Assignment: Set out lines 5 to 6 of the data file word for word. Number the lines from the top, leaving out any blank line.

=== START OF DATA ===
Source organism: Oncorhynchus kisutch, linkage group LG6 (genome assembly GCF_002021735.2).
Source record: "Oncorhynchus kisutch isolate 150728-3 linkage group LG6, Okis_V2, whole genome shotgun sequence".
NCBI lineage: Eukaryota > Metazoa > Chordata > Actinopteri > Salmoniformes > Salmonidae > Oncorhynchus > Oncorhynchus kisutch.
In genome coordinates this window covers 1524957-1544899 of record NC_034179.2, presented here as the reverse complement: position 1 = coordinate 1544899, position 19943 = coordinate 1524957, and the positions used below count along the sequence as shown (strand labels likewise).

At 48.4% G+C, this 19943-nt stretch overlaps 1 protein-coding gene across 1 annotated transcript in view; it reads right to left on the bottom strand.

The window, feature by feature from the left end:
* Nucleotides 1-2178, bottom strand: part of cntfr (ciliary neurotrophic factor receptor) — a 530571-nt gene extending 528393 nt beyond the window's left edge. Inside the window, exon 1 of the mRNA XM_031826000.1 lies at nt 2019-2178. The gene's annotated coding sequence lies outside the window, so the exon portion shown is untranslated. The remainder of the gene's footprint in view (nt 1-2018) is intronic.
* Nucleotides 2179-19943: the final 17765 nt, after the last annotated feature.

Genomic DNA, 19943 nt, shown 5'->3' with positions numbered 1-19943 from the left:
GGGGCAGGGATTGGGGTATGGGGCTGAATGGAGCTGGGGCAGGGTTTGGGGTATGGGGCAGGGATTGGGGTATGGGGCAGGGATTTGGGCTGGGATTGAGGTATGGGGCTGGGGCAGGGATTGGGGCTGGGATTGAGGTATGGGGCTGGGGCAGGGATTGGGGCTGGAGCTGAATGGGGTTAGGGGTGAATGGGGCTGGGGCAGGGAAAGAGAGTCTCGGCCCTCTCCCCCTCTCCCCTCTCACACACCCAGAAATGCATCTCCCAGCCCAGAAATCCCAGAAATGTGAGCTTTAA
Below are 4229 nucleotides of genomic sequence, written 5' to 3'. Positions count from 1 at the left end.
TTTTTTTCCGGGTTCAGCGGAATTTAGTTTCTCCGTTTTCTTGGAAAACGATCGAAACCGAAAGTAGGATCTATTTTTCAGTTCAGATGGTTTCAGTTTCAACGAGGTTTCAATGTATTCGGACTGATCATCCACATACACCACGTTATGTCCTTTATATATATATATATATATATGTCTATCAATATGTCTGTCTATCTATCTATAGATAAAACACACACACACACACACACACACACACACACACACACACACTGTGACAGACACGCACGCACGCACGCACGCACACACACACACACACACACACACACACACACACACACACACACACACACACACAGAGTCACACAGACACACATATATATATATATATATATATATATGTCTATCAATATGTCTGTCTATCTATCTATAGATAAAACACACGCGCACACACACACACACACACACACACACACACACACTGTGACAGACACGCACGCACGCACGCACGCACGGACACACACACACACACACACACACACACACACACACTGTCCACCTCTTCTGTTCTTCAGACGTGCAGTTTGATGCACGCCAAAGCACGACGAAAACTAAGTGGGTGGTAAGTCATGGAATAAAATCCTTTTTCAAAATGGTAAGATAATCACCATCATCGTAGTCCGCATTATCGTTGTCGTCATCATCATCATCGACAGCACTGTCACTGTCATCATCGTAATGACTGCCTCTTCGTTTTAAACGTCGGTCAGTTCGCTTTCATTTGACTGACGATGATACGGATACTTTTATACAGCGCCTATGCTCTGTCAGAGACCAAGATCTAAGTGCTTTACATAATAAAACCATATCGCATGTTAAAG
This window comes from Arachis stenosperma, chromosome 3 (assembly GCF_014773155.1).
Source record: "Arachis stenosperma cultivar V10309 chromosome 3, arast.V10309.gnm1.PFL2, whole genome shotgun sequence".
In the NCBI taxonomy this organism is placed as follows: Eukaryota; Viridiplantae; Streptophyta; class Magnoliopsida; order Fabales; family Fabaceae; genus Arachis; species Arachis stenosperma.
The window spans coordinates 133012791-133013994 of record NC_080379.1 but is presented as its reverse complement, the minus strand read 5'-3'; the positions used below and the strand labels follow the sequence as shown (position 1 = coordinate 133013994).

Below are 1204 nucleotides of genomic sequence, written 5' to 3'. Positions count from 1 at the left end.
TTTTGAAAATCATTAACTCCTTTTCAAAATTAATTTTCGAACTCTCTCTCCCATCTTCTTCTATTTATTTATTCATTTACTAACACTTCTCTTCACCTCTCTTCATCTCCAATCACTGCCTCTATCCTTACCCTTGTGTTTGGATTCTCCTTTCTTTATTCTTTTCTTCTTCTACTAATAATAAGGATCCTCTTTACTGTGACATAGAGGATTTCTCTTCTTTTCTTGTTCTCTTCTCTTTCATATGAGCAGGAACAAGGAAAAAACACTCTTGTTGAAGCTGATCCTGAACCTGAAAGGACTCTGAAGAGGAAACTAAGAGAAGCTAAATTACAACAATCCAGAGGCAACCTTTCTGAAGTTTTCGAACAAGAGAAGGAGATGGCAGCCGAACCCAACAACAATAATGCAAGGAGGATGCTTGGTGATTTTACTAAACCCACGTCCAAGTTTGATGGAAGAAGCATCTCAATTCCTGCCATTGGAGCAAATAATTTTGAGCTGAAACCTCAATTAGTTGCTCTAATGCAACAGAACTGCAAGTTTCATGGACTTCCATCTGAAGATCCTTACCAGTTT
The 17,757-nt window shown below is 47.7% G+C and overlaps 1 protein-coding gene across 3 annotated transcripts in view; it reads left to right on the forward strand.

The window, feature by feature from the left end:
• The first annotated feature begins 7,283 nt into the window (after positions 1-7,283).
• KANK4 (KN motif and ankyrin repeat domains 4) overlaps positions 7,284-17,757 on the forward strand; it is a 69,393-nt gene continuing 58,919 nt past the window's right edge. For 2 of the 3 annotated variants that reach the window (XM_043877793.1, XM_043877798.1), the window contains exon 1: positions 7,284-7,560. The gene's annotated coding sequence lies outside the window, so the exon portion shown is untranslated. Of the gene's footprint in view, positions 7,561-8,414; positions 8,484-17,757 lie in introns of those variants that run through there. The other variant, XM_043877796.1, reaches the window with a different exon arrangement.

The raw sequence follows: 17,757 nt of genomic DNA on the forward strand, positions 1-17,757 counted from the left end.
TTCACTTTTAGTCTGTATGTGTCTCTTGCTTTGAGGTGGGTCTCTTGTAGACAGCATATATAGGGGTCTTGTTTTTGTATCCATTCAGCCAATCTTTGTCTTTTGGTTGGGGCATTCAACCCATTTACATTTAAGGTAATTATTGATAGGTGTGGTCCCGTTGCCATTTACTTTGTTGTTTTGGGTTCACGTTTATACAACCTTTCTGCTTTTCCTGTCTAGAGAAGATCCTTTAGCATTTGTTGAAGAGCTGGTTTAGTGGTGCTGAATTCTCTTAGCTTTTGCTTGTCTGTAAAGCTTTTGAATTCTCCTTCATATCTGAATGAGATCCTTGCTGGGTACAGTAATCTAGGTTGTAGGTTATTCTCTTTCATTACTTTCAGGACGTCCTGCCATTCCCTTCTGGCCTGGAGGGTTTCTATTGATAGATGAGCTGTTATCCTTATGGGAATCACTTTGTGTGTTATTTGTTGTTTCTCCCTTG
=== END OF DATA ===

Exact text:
At 48.4% G+C, this 19943-nt stretch overlaps 1 protein-coding gene across 1 annotated transcript in view; it reads right to left on the bottom strand.

The window, feature by feature from the left end: